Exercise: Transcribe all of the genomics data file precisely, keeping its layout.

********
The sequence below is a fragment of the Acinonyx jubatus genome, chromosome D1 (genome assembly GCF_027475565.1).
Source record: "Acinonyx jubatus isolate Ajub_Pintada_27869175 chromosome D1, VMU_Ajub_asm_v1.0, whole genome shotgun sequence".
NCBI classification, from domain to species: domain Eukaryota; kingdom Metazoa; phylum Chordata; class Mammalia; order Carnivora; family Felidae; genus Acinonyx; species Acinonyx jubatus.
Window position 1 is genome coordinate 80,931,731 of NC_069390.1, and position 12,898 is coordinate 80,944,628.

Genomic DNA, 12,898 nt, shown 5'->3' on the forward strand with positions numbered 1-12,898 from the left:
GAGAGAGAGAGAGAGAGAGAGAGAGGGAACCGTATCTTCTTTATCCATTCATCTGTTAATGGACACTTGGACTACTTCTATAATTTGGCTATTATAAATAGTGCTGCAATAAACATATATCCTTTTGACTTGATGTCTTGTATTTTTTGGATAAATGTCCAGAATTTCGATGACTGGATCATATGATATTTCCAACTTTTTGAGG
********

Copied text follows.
The sequence below is a fragment of the Acinonyx jubatus genome, chromosome D1 (genome assembly GCF_027475565.1).
Source record: "Acinonyx jubatus isolate Ajub_Pintada_27869175 chromosome D1, VMU_Ajub_asm_v1.0, whole genome shotgun sequence".
NCBI classification, from domain to species: domain Eukaryota; kingdom Metazoa; phylum Chordata; class Mammalia; order Carnivora; family Felidae; genus Acinonyx; species Acinonyx jubatus.
Window position 1 is genome coordinate 80,931,731 of NC_069390.1, and position 12,898 is coordinate 80,944,628.

Genomic DNA, 12,898 nt, shown 5'->3' on the forward strand with positions numbered 1-12,898 from the left:
GAGAGAGAGAGAGAGAGAGAGAGAGGGAACCGTATCTTCTTTATCCATTCATCTGTTAATGGACACTTGGACTACTTCTATAATTTGGCTATTATAAATAGTGCTGCAATAAACATATATCCTTTTGACTTGATGTCTTGTATTTTTTGGATAAATGTCCAGAATTTCGATGACTGGATCATATGATATTTCCAACTTTTTGAGG